By Gino Geraci
The year was 1999. The place, Columbine High School. We secured the southern perimeter of the school where most of the shooting was coming from. The Arapahoe County Sheriff’s Department and the Jefferson County and Denver SWAT had surrounded the school.
Emergency service workers loaded wounded children into ambulances. One of those shot in the Columbine library was Val Schnurr. At first, the emergency service worker didn’t recognize the severity of her wound because it was covered by the jacket she had put on. Another child lay dying. The female officer could not stifle her sobs. The emergency worker wondered out loud if he could help her. I prayed.
Late that evening a school official came to the campus while we continued to process the crime scene. He asked the question everyone asked: “Why?”
In a moment of clarity I simply said, “We have taught our children that they come from nowhere and that’s where they are going and life is a point of pain in a meaningless existence—and they believed us.
On a Tuesday
The year was 2001. The day, Tuesday, September 11. Skip Heitzig and I smuggled Max Lucado into our vehicle and made our way to Ground Zero, where we received our credentials to serve the emergency workers. The smell of smoke, jet fuel, garbage and death filled the air. For what seemed like miles, people held up signs, posters and pictures of missing loved ones. “Missing” is often the term people use when they can’t bring themselves to believe someone they love is dead.
In times of turmoil, it is natural to focus on people, problems and circumstances rather than God. Although we seldom realize it, worship is even more necessary in times of trial, crises and disaster than anything else. Worship removes our focus from self, others and calamity and redirects it to God. Isaiah demonstrated such a shift in focus when he mourned the death of King Uzziah (Isaiah 6:1-8).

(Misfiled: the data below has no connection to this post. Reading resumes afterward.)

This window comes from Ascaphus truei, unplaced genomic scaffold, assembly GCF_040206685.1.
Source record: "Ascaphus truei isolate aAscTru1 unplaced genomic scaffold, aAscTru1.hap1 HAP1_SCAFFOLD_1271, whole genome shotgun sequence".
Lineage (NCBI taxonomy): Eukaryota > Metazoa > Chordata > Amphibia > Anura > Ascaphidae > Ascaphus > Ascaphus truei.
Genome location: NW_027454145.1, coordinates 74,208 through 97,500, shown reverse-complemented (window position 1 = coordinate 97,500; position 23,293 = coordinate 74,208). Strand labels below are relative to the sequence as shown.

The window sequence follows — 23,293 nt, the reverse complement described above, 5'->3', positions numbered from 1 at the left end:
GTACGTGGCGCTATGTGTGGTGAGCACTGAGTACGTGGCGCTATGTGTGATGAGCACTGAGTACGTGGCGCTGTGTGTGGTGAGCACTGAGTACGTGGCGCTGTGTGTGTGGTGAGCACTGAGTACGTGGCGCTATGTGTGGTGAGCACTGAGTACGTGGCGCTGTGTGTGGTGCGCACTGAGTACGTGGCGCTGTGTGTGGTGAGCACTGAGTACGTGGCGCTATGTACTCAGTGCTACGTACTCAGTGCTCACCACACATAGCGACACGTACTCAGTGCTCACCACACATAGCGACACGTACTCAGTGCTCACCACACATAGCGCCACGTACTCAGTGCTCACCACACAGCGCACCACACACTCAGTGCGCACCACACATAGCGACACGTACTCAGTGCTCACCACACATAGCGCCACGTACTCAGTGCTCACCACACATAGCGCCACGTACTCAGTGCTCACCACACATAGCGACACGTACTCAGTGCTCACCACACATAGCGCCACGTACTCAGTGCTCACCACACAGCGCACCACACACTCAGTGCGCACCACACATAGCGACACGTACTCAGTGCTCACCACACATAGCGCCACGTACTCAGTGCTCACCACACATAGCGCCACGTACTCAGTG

Uzziah, whose story is told in 2 Kings and 2 Chronicles, was considered to be one of the good kings of Judah. The Bible says, “As long as he sought the Lord, God made him to prosper” (2 Chron. 26:5). However, it was in the year that King Uzziah died that Isaiah saw the Lord (Isaiah 6:1). The implication is that prior to Uzziah’s death, Isaiah’s focus was on the king instead of the Lord. But in the year that the king died, the prophet Isaiah, who had looked at King Uzziah as a hero, had a vision that transformed his life and ministry. Isaiah had a vision to worship the Lord.
In the year that King Uzziah died, I saw the Lord sitting on a throne, high and lifted up, and the train of His robe filled the temple. Above it stood seraphim; each one had six wings: with two he covered his face, with two he covered his feet, and with two he flew. And one cried to another and said: “Holy, holy, holy is the Lord of hosts; The whole earth is full of His glory!” And the posts of the door were shaken by the voice of him who cried out, and the house was filled with smoke. So I said: “Woe is me, for I am undone! Because I am a man of unclean lips, and I dwell in the midst of a people of unclean lips; For my eyes have seen the King, The Lord of hosts.” Then one of the seraphim flew to me, having in his hand a live coal which he had taken with the tongs from the altar. And he touched my mouth with it, and said: “Behold, this has touched your lips; Your iniquity is taken away, And your sin purged.” Also I heard the voice of the Lord, saying: “Whom shall I send, And who will go for Us?” Then I said, “Here am I! Send me.” (Isaiah 6:1-8, NKJV)
The Vision to Worship is Personal
Many of the Church’s forefathers had specific visions and goals. Moses’ vision was to deliver the children of Israel from the oppressive bondage of slavery. Josiah’s vision was to restore the Lord God of Israel to the throne of people’s hearts as he destroyed all vestiges of idolatry. Nehemiah’s vision was to rally the people of Israel to rebuild the walls and gates of Jerusalem. Isaiah’s vision, which resulted from seeing the Lord in his own time of crisis, was no less significant; he had a personal vision to worship.